Wolverine is one of Marvel’s most popular characters, so when they decided to kill him off in 2014, it raised eyebrows. Four years later, everyone’s favourite Canucklehead isn’t just back for SNIKTs and giggles. (A giggling Logan is a scary image) Return Of Wolverine #1, written by Charles Soule, sees the character grappling with his resurrection and the emergence of a new villain. Soule looks to send Wolverine in a fresh direction, while also building on his mythology. Continue reading “Return Of Wolverine #1 Review: A Strong First Issue Puts Logan Back In The Spotlight”
When it comes to the representation of Japan in comics, Wolverine is the ideal character for providing a Western perspective. The Land of the Rising Sun is an essential part of Logan’s backstory, and I’ve waxed lyrically about how important Japan is to his identity. Many stories have been told about Wolverine and Japan, showing the divide between man and beast, ronin and samurai. The Comic Vault is listing five key stories that will give you an idea of how Wolverine fits into Japanese culture. Continue reading “5 Must-Read Wolverine Comics That Will Make You Appreciate Japan”
Controlling how you’re remembered is part of the human condition, even when it’s impossible to do. Everyone will be remembered differently, but it doesn’t stop some people from wanting to define their legacy. When a person is gone, what do they leave behind? That is the essence of legacy. A character that’s battled to define herself is Lady Deathstrike. An enemy of Wolverine, Deathstrike has fought against the X-Men for years. When her motivations are pulled apart, an intriguing character is revealed. Deathstrike’s upbringing and nature have shaped the way she wants to be remembered. Continue reading “What Kind Of Legacy Will Lady Deathstrike Leave Behind?”
Everyone has their own way of coping with death, whether through carrying out their own personal rituals or spending time with loved ones. The passing of my grandad has made me think about the burial ceremonies from different cultures, with comics offering an insight into the various practices. After all, death is never constant in comics. But we still mourn characters if we’ve read about them for years. Japanese funerals are some of the most elaborate, so it seemed appropriate that Wolverine’s death would be honoured through a culture that shaped his life.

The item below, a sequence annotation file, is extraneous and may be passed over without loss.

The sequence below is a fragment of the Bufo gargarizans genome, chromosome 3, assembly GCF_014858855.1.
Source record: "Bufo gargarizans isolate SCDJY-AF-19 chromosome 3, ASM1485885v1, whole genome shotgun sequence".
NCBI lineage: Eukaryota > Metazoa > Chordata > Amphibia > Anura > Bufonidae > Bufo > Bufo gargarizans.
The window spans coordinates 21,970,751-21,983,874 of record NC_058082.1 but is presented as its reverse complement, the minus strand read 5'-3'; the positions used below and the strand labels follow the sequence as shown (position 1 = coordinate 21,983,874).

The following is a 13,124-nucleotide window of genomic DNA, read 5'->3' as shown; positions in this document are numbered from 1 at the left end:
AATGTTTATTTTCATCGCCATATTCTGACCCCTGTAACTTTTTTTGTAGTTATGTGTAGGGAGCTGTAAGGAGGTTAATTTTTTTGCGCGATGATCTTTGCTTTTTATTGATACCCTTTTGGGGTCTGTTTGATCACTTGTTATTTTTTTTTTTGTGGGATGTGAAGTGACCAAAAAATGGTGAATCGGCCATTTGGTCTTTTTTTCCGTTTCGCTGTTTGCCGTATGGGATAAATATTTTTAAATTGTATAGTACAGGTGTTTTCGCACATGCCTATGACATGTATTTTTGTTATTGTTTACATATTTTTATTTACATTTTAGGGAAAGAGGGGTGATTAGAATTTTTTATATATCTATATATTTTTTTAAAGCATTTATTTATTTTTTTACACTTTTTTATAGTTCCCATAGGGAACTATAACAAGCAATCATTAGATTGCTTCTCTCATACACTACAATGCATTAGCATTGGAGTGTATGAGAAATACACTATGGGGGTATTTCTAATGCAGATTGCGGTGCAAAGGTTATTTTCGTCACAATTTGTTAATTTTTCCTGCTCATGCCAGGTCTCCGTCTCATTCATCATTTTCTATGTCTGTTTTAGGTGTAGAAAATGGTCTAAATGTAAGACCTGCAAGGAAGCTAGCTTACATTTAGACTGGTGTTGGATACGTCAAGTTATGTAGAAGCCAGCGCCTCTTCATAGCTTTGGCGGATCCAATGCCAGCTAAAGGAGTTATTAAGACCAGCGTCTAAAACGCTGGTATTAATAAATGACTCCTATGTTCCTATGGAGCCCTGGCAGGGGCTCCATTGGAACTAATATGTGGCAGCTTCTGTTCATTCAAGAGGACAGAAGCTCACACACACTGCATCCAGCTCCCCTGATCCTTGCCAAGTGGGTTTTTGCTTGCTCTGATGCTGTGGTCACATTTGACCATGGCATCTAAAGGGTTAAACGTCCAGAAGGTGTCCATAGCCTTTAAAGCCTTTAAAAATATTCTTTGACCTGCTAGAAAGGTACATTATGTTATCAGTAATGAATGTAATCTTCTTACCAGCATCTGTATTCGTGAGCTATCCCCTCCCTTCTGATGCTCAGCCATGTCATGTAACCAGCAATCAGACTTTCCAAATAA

During the Death of Wolverine arc, Logan’s son, Daken, carried out a traditional Shinto funeral for his father. Shinto funerals have twenty steps and I’m looking into each one as a way of seeing how grief is processed. Continue reading “Analysing The Nature Of Shinto Funerals With Daken And Wolverine”
Wolverine is a character that’s been around for a long time, creating relationships that have been good and bad. Enemies like Sabretooth and Mystique have tried to kill him, while allies like X-23 have fought by his side. But when Wolverine isn’t around anymore, how are the lives of his family and enemies defined? Death Of Wolverine: The Logan Legacy asks that question through showing how Daken, X-23, Sabretooth, Mystique and Lady Deathstrike cope with Logan being gone. The graphic novel is written by different people, such as Charles Soule and Kyle Higgins. This gives it the feeling of a short story collection, with each character’s perspective captured through a distinct lens. Continue reading “Death Of Wolverine: The Logan Legacy Review: A Memorable Short Story Collection About Grief”
Samurai are traditionally depicted as brave warriors who value honour and duty. They were known to serve their masters loyally, to lay down their lives and sacrifice everything in the pursuit of Bushido. Marvel has done a great job of emphasising Japanese culture, with the Silver Samurai representing a traditional image. The identity has been used by two characters, though it has been linked with dishonour, due to Kenuichio Harada starting off as a villain. Over time, Harada looked to regain his honour and The Comic Vault is looking into the history of the Silver Samurai to see how the identity contrasts with conventional Japanese imagery. Continue reading “How Does Silver Samurai Break The Mould For Traditional Japanese Imagery?”
Wolverine has faced many challenges in his long life, but he’s also found love on several occasions. Logan has loved many women, with one of his most enduring relationships being with Mariko Yashida. Their relationship is essential to understanding who Wolverine is as a person because Mariko is a physical representation of his relationship with Japan. The Comic Vault is taking a look into the nature of their dynamic in order to see how Mariko inspired Wolverine to become a better version of himself.